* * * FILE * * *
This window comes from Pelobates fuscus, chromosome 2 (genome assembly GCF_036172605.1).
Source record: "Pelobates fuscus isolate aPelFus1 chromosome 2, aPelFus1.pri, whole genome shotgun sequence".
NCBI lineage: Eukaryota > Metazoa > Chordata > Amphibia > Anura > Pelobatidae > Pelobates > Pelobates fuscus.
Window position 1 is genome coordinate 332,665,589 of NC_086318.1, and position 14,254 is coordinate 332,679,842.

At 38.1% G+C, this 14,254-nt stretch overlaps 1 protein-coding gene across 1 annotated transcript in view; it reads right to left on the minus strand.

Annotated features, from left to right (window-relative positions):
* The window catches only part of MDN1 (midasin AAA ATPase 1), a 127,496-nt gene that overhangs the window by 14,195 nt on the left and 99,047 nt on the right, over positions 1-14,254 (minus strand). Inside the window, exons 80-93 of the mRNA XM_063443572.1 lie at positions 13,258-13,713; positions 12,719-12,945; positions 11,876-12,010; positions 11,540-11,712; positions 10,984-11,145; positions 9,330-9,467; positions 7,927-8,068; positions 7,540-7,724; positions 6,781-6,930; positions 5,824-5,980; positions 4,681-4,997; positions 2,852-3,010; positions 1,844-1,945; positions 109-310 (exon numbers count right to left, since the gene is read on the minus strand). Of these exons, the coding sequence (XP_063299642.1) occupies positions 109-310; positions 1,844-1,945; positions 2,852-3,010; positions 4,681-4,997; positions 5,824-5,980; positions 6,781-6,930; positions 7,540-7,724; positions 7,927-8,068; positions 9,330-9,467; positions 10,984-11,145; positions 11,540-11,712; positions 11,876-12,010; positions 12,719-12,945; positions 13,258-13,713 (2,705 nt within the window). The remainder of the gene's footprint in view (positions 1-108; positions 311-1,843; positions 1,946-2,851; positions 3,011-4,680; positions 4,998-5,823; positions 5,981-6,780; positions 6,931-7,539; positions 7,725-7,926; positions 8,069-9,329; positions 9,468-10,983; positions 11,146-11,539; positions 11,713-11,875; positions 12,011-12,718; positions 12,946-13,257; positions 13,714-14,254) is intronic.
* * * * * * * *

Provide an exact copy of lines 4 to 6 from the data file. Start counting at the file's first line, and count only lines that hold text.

Window position 1 is genome coordinate 332,665,589 of NC_086318.1, and position 14,254 is coordinate 332,679,842.

At 38.1% G+C, this 14,254-nt stretch overlaps 1 protein-coding gene across 1 annotated transcript in view; it reads right to left on the minus strand.

Annotated features, from left to right (window-relative positions):